Quality Development in Health Care: Participation vs. Accreditation

Research output: Contribution to journalJournal articleResearchpeer-review

Abstract

For more than a decade, quality development in the Danish health care sector has been managed with an accreditation system known as the Danish quality model (DQM), shaping the strategy for how to align work organization with technology use. In this article, we introduce a participatory design approach, known as effects-driven information technology development (EDIT), and discuss how this approach may contribute to a new quality-assurance program for the Danish health care sector. Our purpose is to demonstrate how accreditation, which focuses on processes and standards, needs to be supplemented and balanced with participatory approaches that allow for local experimentation and implementation of high-quality outcomes. We describe accreditation and participatory design as two approaches to recon guring and aligning work organization and technology; further, we emphasize the differences in each approach’s strategy and application.
For more than a decade, quality development in the Danish health care sector has been managed with an accreditation system known as the Danish quality model (DQM), shaping the strategy for how to align work organization with technology use. In this article, we introduce a participatory design approach, known as effects-driven information technology development (EDIT), and discuss how this approach may contribute to a new quality-assurance program for the Danish health care sector. Our purpose is to demonstrate how accreditation, which focuses on processes and standards, needs to be supplemented and balanced with participatory approaches that allow for local experimentation and implementation of high-quality outcomes. We describe accreditation and participatory design as two approaches to recon guring and aligning work organization and technology; further, we emphasize the differences in each approach’s strategy and application.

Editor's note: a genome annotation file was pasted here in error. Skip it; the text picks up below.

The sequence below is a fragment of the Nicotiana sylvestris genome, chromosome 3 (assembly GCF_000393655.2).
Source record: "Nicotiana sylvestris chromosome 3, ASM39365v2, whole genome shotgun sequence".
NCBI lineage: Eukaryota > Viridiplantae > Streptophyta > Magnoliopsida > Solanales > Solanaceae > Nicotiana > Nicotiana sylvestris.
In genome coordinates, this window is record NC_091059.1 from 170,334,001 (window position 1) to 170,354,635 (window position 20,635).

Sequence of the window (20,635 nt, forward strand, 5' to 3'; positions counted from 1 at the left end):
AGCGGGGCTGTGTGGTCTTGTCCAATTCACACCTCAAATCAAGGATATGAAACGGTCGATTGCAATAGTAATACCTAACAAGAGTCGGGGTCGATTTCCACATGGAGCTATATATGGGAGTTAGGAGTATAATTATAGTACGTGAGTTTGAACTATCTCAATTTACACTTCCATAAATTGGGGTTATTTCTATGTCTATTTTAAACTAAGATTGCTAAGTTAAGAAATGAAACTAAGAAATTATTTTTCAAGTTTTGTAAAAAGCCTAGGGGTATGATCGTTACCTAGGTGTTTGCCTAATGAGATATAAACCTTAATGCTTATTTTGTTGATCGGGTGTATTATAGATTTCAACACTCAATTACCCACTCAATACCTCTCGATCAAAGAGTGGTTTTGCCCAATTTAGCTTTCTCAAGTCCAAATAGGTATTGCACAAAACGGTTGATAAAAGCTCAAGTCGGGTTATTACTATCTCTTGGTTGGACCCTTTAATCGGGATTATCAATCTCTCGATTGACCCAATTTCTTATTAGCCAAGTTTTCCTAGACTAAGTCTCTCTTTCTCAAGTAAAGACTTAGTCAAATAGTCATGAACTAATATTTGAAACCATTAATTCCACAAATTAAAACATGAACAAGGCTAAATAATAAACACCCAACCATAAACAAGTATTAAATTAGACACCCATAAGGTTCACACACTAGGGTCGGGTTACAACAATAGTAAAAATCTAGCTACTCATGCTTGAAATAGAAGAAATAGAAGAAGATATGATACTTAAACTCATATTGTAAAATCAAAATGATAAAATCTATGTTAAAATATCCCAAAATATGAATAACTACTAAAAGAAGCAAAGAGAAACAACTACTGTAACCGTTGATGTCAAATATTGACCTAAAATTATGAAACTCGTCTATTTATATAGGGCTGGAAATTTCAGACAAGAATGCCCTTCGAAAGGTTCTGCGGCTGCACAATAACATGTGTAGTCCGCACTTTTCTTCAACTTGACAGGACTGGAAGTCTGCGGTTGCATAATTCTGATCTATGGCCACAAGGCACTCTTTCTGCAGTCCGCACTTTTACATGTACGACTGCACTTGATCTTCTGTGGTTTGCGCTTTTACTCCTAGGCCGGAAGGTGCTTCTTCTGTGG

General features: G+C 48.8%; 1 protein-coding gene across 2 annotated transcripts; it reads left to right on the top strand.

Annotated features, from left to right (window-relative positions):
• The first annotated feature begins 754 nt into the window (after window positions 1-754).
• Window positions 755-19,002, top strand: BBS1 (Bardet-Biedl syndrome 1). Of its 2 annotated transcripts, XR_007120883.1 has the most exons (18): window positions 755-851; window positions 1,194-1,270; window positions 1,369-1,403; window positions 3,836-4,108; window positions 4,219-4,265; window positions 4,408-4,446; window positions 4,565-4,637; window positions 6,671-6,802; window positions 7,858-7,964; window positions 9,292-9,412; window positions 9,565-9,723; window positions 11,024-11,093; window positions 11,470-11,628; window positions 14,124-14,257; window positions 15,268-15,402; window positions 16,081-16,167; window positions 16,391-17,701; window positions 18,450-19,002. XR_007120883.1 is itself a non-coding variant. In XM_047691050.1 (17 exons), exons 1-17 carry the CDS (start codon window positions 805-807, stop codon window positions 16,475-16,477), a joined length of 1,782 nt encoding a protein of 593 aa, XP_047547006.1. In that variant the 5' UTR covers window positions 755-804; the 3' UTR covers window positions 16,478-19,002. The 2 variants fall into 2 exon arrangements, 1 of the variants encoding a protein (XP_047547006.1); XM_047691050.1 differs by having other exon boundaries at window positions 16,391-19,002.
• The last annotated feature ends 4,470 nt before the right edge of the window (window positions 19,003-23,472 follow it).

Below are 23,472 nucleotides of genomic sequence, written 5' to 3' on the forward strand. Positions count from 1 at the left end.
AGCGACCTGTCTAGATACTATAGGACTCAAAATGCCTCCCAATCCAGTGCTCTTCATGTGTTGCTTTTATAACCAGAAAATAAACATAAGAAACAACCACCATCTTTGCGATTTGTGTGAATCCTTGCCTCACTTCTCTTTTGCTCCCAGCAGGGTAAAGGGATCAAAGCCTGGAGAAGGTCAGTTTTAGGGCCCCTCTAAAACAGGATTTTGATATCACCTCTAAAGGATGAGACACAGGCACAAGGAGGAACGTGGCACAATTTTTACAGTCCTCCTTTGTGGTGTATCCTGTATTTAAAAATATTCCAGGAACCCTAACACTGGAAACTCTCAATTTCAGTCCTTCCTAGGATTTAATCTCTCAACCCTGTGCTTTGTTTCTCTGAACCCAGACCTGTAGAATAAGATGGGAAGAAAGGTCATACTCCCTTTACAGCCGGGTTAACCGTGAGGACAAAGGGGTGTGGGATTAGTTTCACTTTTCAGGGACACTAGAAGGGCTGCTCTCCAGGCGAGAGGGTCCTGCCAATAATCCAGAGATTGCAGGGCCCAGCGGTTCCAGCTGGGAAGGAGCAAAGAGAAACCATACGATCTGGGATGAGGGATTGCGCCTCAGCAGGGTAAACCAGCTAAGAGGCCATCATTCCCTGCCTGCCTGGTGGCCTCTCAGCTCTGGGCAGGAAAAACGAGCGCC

LanguageEnglish
JournalNordic Journal of Working Life Studies
ISSN2245-0157
DOIs
StatePublished - 15 Apr 2018

Cite this

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title = "Quality Development in Health Care: Participation vs. Accreditation",
abstract = "For more than a decade, quality development in the Danish health care sector has been managed with an accreditation system known as the Danish quality model (DQM), shaping the strategy for how to align work organization with technology use. In this article, we introduce a participatory design approach, known as effects-driven information technology development (EDIT), and discuss how this approach may contribute to a new quality-assurance program for the Danish health care sector. Our purpose is to demonstrate how accreditation, which focuses on processes and standards, needs to be supplemented and balanced with participatory approaches that allow for local experimentation and implementation of high-quality outcomes. We describe accreditation and participatory design as two approaches to recon guring and aligning work organization and technology; further, we emphasize the differences in each approach’s strategy and application.",
author = "Jesper Simonsen and Morten Hertzum and Scheuer, {John Damm}",
year = "2018",
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Quality Development in Health Care: Participation vs. Accreditation. / Simonsen, Jesper; Hertzum, Morten; Scheuer, John Damm.

In: Nordic Journal of Working Life Studies, 15.04.2018.

Research output: Contribution to journalJournal articleResearchpeer-review

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AU - Simonsen,Jesper

AU - Hertzum,Morten

AU - Scheuer,John Damm

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AB - For more than a decade, quality development in the Danish health care sector has been managed with an accreditation system known as the Danish quality model (DQM), shaping the strategy for how to align work organization with technology use. In this article, we introduce a participatory design approach, known as effects-driven information technology development (EDIT), and discuss how this approach may contribute to a new quality-assurance program for the Danish health care sector. Our purpose is to demonstrate how accreditation, which focuses on processes and standards, needs to be supplemented and balanced with participatory approaches that allow for local experimentation and implementation of high-quality outcomes. We describe accreditation and participatory design as two approaches to recon guring and aligning work organization and technology; further, we emphasize the differences in each approach’s strategy and application.

UR - https://tidsskrift.dk/njwls/article/view/105276

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